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Title page for ETD etd-07302012-104913


Type of Document Dissertation
Author Winters, Nichelle Irene
Author's Email Address niki.winters@vanderbilt.edu
URN etd-07302012-104913
Title Analysis of Intestinal Splanchnopleure Development
Degree PhD
Department Cell and Developmental Biology
Advisory Committee
Advisor Name Title
Chin Chiang Committee Chair
Agnes Fogo Committee Member
Ambra Pozzi Committee Member
David Bader Committee Member
Robert Coffey Committee Member
Keywords
  • splanchnic mesoderm
  • mesothelium
  • intestine
  • avian
  • development
Date of Defense 2012-07-17
Availability unrestricted
Abstract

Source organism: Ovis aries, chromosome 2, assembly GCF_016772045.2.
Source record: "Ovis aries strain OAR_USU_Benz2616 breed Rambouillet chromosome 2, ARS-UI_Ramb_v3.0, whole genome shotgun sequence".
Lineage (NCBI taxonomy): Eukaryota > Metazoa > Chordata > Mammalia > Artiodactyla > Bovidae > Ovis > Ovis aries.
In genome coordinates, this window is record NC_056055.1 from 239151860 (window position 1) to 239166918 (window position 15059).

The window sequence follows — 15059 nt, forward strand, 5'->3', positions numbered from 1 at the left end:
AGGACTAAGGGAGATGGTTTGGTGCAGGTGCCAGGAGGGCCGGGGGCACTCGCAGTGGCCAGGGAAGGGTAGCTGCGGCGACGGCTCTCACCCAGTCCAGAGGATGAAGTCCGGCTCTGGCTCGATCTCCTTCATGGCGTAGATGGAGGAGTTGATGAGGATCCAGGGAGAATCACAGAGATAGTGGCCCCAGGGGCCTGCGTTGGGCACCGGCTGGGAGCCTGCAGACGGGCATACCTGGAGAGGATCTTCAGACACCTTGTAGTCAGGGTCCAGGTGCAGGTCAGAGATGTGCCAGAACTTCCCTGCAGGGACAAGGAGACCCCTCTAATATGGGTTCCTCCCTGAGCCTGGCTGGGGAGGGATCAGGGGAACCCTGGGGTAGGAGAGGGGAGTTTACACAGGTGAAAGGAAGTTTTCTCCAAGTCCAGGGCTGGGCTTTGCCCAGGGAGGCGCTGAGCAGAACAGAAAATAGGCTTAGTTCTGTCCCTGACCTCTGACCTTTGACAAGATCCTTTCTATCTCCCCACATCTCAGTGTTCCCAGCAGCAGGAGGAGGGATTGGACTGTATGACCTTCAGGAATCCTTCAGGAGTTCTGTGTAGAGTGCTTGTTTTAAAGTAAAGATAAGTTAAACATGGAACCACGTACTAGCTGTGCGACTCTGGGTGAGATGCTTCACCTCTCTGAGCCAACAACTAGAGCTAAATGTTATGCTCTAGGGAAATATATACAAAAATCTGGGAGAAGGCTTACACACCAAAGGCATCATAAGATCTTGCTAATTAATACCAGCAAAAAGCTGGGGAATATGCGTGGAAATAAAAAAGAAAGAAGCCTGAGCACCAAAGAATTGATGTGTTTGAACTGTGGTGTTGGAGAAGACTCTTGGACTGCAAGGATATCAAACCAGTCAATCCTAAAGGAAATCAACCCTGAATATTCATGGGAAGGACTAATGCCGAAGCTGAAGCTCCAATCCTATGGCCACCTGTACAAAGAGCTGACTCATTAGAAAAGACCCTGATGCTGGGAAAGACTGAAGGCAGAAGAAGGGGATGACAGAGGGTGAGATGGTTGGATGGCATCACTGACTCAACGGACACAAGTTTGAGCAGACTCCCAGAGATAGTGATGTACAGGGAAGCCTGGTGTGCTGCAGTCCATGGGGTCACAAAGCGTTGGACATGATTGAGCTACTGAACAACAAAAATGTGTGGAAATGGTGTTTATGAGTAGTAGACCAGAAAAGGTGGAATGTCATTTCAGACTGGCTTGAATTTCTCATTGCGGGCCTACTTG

Mesothelium is a simple squamous epithelium that forms the surface layer of all coelomic cavities and organs. Despite its widespread localization, mesothelial development has been studied almost exclusively in the heart. In this organ, mesothelial progenitors originate external to the initial heart tube and migrate across the pericardial cavity to contact and envelop the heart forming the cardiac mesothelium (epicardium). Newly formed epicardial cells then delaminate from the epithelium, invade the myocardium, and differentiate into fibroblasts, vascular smooth muscle and endothelial cells. Thus, the initial heart tube, composed of splanchnic mesoderm and endocardial cells, is devoid of both mesothelial and vascular progenitor populations and must recruit these cells from an exogenous source. Studies of the liver, lungs, and intestine demonstrated a similar capacity for mesothelial cells to invade each respective organ and contribute to the vasculature indicating mesothelial cells may have a conserved role in coelomic vasculogenesis. The aim of the research presented here was to identify the origin of mesothelial and vascular cells of the intestine to determine if the extensively studied cardiac model of mesotheliogenesis and vasculogenesis was widely applicable among coelomic organs. A comprehensive examination of mesodermal development in the avian embryo revealed a potential mesothelial progenitor population present from the onset of intestinal formation. Additionally, large blood vessels appeared to be derived via angiogenesis from the vitelline artery. A detailed lineage tracing study revealed mesothelial progenitors are indeed intrinsic to the splanchnic mesoderm of the intestinal primordium. A chick-quail chimera study demonstrated that both the vascular smooth muscle and endothelial cells at all levels of the intestine are derived from progenitors resident to the splanchnopleure through remodeling of a primordial endothelial plexus. Thus, the intestine displays a novel method of mesotheliogenesis and vascular formation compared to the heart.
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